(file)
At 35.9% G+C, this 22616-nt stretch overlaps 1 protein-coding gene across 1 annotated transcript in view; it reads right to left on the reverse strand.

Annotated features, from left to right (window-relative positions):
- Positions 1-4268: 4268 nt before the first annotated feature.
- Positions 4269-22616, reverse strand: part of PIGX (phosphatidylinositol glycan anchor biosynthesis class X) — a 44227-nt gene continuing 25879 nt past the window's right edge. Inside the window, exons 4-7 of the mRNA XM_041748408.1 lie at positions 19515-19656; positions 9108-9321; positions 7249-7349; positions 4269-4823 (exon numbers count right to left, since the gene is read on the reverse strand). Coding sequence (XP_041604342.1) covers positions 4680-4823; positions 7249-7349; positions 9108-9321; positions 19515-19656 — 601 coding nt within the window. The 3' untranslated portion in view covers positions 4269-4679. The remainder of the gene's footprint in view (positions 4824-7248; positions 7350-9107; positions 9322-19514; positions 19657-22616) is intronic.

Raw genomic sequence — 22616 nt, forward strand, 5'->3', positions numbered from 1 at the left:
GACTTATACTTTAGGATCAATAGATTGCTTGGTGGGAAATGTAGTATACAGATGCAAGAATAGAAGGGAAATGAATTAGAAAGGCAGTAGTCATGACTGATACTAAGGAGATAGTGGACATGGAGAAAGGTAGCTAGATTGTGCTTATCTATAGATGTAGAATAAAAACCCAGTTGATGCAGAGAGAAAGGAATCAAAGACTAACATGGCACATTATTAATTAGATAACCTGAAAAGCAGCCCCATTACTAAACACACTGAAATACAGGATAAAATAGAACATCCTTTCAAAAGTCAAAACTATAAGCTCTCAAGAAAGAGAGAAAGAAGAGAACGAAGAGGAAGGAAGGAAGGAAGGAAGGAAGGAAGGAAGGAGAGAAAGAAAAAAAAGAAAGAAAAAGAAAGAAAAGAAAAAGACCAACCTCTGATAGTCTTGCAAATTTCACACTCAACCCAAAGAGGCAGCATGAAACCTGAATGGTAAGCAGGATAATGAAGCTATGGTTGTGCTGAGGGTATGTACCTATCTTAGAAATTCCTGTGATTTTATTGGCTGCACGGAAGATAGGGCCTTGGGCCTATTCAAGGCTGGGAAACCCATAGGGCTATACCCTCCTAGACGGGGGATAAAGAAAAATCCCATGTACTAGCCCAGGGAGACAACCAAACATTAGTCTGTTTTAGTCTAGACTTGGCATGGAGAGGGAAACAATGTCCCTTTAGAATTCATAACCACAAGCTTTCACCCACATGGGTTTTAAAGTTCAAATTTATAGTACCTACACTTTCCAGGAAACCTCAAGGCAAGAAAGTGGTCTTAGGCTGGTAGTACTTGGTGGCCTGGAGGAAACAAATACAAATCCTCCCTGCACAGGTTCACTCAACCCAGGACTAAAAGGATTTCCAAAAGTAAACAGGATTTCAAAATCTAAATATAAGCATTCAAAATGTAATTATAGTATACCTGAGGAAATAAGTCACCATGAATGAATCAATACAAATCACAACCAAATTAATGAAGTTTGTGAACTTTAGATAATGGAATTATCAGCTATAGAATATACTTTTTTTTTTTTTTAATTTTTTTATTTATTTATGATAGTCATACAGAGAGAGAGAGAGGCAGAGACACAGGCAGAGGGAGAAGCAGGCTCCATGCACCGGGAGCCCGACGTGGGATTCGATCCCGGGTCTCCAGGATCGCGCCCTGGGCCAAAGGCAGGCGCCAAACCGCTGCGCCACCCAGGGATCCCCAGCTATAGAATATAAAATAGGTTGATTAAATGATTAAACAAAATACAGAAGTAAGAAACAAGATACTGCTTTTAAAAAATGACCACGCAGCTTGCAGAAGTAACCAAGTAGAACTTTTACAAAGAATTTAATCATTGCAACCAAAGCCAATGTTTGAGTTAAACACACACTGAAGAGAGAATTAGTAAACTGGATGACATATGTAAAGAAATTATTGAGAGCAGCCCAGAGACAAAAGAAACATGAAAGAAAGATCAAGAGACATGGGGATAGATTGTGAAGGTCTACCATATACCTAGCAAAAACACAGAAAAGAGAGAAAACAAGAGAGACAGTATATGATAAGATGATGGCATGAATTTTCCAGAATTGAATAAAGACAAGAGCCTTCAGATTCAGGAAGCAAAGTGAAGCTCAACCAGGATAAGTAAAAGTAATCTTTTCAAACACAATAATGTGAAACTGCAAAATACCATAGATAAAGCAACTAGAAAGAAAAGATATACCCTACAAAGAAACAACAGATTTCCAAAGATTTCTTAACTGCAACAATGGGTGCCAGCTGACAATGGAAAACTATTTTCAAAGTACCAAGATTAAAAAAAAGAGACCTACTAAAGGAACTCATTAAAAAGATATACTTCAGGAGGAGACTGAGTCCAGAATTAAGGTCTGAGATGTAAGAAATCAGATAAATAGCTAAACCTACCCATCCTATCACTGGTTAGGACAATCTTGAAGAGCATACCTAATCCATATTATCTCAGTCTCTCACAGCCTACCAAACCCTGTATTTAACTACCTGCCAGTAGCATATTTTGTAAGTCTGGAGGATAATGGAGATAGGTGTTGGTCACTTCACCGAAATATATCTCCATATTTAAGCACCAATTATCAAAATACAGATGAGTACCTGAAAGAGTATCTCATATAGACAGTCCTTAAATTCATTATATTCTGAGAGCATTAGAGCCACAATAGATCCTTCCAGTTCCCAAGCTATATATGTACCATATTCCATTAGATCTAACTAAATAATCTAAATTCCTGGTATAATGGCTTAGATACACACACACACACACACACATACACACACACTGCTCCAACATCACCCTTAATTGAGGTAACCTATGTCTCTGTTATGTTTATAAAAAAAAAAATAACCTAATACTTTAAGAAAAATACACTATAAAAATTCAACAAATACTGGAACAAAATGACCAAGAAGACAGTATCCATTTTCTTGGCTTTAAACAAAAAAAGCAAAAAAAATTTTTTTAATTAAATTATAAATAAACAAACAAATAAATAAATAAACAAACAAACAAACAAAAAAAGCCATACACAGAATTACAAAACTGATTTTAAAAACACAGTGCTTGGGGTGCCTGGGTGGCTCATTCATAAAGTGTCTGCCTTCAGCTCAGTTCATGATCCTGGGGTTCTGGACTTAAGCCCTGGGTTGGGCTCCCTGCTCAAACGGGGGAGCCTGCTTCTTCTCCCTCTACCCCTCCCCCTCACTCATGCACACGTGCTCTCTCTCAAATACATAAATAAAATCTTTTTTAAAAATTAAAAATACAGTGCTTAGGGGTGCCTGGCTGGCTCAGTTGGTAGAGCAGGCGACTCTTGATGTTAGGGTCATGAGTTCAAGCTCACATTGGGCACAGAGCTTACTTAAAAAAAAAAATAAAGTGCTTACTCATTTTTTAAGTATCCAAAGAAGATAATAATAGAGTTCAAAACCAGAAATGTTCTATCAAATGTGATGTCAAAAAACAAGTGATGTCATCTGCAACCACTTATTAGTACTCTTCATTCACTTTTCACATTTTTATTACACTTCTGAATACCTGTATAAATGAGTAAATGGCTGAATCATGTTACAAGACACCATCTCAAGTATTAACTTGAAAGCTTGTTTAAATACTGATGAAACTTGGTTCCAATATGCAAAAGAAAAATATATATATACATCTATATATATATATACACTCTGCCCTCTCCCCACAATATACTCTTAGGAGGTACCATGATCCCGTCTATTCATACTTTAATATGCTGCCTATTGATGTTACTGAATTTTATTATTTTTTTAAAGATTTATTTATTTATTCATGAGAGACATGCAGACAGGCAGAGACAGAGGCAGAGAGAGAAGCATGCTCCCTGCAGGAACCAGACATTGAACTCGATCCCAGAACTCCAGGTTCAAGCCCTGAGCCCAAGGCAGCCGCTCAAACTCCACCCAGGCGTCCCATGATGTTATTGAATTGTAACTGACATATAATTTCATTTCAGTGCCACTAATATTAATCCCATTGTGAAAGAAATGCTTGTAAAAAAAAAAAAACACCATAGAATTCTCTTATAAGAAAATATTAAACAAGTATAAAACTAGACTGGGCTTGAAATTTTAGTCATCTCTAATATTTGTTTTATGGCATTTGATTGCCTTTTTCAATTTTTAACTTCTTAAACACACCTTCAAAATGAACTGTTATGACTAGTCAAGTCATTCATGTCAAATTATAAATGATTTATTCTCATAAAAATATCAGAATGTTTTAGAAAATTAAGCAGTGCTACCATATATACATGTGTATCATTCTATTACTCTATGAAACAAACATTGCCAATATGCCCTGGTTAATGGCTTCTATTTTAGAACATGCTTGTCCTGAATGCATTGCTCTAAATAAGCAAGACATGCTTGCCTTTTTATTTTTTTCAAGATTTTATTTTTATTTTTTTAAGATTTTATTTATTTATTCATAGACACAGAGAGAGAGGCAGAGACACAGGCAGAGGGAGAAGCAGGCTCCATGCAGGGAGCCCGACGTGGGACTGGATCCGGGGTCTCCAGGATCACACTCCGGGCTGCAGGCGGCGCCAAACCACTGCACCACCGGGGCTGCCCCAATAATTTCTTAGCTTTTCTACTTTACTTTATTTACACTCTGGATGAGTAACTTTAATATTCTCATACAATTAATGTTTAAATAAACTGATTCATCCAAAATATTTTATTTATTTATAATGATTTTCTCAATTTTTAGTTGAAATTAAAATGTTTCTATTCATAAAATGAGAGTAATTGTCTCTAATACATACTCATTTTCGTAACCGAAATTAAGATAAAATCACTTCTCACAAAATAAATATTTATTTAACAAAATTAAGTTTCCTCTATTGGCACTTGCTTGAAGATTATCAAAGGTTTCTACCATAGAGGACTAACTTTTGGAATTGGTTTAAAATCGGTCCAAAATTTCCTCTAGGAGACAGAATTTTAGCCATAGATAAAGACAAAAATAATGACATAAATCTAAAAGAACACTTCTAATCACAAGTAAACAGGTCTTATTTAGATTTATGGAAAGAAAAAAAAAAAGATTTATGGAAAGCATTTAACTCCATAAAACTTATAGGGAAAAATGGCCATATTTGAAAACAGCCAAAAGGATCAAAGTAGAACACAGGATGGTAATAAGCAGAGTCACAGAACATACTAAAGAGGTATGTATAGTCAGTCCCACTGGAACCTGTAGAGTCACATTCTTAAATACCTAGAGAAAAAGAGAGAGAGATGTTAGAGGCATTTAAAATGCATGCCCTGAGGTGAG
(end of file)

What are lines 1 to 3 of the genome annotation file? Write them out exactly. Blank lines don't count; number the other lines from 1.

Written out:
At 35.9% G+C, this 22616-nt stretch overlaps 1 protein-coding gene across 1 annotated transcript in view; it reads right to left on the reverse strand.

Annotated features, from left to right (window-relative positions):
- Positions 1-4268: 4268 nt before the first annotated feature.